Many ways of being…

It’s been a bit of a week. Actually, it’s been a whole lot of a week!

The guys installing the solar stuff on the shiny new roof come and go kind of like teenagers, making planning much of anything a challenge. Blessedly, they are now convinced that we need some warning for dog herding time before forays to the attic. Luther doesn’t understand the whole pull-down stair situation. (And they don’t much understand Luther!)

One of my knees is – shall we say – crankier than usual. The advantage to this is that I’ve had more time for paint videos and my favorite one-virtual-foot-in-front-of-the-other kind of meeting.

A whole bunch of my inner puzzle pieces began re-arranging themselves this week. Then, on Thursday, my mental sketch of how my life is organized changed.

It’s kind of unusual for me to have pictures before words but that’s where I seem to be just now. Rather like the roots and trunk and branches of my inner tree all shifted jobs.

This is a bit unsettling, but not at all a bad thing because I can already tell things make more sense. (Thanks, Sam!)

Then, on Friday, I wandered off to an adventure known as a Salon in Zoom-land with some mostly new friends pondering Carl Jung and Gnostic traditions. More shifting of puzzle pieces! (Let’s just say I don’t recall most of this coming up in Seminary!)

Saturday turned out to be a delightful full-circle sort of adventure in which the painting pictured above found its home.

In September of 2019, back in the pre-pandemic days, I did a street fair/art market in the town where I live. Based on the notion that there’s no such thing as too many prayer dots, I set up an outline of a peace sign and a station for making dots.

It was great fun! I especially loved watching the kids go from, “I don’t know how” to “This is cool!” (I spent lots of time promising that they couldn’t possibly do it wrong.)

Then, last August, a candidate I was excited about won the primary for commissioner in DeKalb County’s super district six. (And, no, I don’t know why it’s different from the regular districts!) Anyway, there was no opponent for the general election so we had ourselves a new commissioner.

Somewhere along the way I promised him the painting for his office when he – you know – had one.

Today was the day! And, in case you wondered, we’re already brainstorming new community art projects. At least one of which would involve ladders. Gulp!

Here’s what you can’t see in the photo. Behind the peace sign, deep in the under layers, the Metta Prayer is hard at work. It says something pretty close to this, with a smidge of tradition mixing:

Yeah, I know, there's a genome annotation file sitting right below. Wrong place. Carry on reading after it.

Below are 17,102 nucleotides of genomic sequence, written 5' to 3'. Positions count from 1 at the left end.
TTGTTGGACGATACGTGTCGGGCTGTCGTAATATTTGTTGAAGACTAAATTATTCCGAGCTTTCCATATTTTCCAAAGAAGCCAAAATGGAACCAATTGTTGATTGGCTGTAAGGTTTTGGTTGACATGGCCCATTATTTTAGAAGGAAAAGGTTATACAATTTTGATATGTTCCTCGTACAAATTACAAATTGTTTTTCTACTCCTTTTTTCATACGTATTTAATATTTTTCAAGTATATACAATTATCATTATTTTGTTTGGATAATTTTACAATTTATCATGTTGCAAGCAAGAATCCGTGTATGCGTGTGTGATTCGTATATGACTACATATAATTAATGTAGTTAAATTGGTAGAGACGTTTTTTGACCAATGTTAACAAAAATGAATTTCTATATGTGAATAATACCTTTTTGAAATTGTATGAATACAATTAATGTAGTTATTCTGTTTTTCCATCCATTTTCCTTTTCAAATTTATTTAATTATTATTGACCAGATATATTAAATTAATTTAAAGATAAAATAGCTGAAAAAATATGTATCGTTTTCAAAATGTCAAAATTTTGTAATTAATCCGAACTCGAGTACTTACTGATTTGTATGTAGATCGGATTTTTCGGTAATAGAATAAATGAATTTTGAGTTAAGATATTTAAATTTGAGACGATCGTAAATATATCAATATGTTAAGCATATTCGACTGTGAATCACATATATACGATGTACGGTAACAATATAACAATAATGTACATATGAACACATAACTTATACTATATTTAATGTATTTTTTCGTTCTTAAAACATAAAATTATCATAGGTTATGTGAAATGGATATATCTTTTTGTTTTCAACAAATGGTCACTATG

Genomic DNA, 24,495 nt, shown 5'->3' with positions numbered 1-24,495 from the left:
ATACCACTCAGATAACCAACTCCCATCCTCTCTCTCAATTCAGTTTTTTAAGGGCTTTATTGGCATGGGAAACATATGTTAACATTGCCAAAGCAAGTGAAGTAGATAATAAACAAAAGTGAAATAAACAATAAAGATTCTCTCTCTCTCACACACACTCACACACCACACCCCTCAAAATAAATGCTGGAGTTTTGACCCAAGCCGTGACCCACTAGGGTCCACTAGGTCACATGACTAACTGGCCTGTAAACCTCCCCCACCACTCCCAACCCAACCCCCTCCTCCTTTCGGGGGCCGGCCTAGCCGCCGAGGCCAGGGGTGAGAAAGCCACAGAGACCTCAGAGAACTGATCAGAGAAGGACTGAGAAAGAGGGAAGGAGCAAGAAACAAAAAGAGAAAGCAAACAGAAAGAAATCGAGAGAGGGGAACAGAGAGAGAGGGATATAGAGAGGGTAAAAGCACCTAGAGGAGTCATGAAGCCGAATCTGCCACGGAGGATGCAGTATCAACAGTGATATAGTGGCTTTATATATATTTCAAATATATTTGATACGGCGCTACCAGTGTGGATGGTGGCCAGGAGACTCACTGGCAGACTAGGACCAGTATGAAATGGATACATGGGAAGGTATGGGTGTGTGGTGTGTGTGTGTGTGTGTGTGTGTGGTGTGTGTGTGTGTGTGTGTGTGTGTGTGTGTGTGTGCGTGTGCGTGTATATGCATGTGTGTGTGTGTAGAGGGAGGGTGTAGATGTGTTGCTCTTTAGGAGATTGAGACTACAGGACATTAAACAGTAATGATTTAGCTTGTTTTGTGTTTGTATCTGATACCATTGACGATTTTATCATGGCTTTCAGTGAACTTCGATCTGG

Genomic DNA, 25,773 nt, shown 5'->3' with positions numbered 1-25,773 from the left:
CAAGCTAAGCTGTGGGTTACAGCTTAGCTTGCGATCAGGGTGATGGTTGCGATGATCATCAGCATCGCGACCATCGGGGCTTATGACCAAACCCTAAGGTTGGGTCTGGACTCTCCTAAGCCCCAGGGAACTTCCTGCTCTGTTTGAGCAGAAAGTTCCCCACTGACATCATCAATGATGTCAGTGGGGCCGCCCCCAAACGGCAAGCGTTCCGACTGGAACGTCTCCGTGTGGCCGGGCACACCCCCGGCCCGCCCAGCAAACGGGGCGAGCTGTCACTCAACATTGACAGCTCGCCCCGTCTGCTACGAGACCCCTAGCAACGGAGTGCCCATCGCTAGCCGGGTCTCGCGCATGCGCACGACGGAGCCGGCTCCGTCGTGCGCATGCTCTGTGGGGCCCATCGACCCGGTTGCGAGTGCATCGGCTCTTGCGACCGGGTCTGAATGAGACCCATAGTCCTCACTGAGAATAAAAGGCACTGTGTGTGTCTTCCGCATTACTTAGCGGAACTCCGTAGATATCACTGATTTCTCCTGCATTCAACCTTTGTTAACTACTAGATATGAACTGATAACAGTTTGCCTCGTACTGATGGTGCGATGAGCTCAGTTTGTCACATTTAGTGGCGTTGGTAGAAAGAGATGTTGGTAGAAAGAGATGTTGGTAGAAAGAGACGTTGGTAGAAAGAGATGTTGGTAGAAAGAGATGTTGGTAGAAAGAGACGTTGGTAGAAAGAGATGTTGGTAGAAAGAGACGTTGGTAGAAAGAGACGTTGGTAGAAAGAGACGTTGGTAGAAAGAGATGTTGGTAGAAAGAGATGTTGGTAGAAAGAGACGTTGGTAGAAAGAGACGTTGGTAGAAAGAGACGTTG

May all beings be peaceful. May all beings be happy. May all beings be safe and well. May all beings awaken to the light of their true nature. May all beings be free and free from suffering.

Amen. Amen. Selah.

“Oddly” enough, that’s pretty much the same picture my shifting puzzle pieces are making. Kind of like a promise to me and to the world.

ps… May all beings find their voices and be free to vote!

pss… And may this painting and these painters and Commissioner Terry be powerful peace in our world!

Not so much a cake girl!

This is what birthday feasts look like at our house. (At least when I’m choosing!)

It’s been a bit of a day, part of which involved my not remembering to put time zones in a link for a Zoom meeting.

That reminded me of something which always amazes me. My friend, Steve Glenn, helped me understand differences in the “old” days and the more recent ones.

The total volume of world knowledge, as Steve explained it, used to double once every 500 years or so. By the time my Dave was about 10, the best estimate was that we’d reached the point where the total volume of world knowledge was doubling every 5 years or so. Some current estimates suggest that world knowledge may, at least in some fields, be doubling about every 6 weeks!

Wrap your head around that!

During President Obama’s second election, I remember him saying that, of the children born that day, half of them would have first jobs that hadn’t even been invented yet!

And if you, by chance, have grandchildren, I’ll bet you’re not at all surprised at this. Just look at what they know that we didn’t. Or, in some cases, don’t yet!

So what do we do with all the changing and learning?

Well, the first thing seems to me to be realizing that learning used to be about memorizing stuff. Geometry proofs. The classification system for plants and animals. (And, if you’d met my bio teacher, you’d have learned to spell all those Latin words, too!)

These days, though, learning means knowing how to find what you need.

Or, as Steve once put it, to be learners at least as much as learned.

Those statements are not either/or options. They’re just a pretty significant shift in emphasis.

Which leads us to allow ourselves to experiment with the notion that different isn’t always bad. A little scary, maybe. But not bad.

And, once you’ve practiced a bit, experiment with newness in public! Like, you know, where kids can see you. They may be too busy with their own worlds to make a big deal about it but it will still shift reality just a bit.

Then, if an occasion presents itself, look for opportunities to practice with kids! Chances are, you’ll all learn new things. New is often good. And, if you’re doing it too, it feels safer for everybody!

For now, I’m off to one of my very favorite things. Time to chat with my kids!

Then, I’m going to do another new thing. I’m going to enter my second Legend painting, aka Chosen, Safe, and Loved, in an online museum show being organized around the upcoming 65th session of the United Nations Commission on the Status of Women, taking place in a largely virtual fashion in March. Here’s your sneak preview! I’ll keep you posted on the show.

ps… She is, as most Legend paintings are, a bit of a self portrait. But Luther’s right there to make this kind of newness feel safe!

If I Ran the Zoo…

In the land of neurolinguistic programming, where I’ve been known to hang out, my name tag would read:

Primary Kinesthetic with strong Auditory/Digital backup.

Translation: My go-to information processing system is based in feelings and movement. My next strategy is words.

(There are also people in the world who go first or second to visual information. I’m still learning that one!)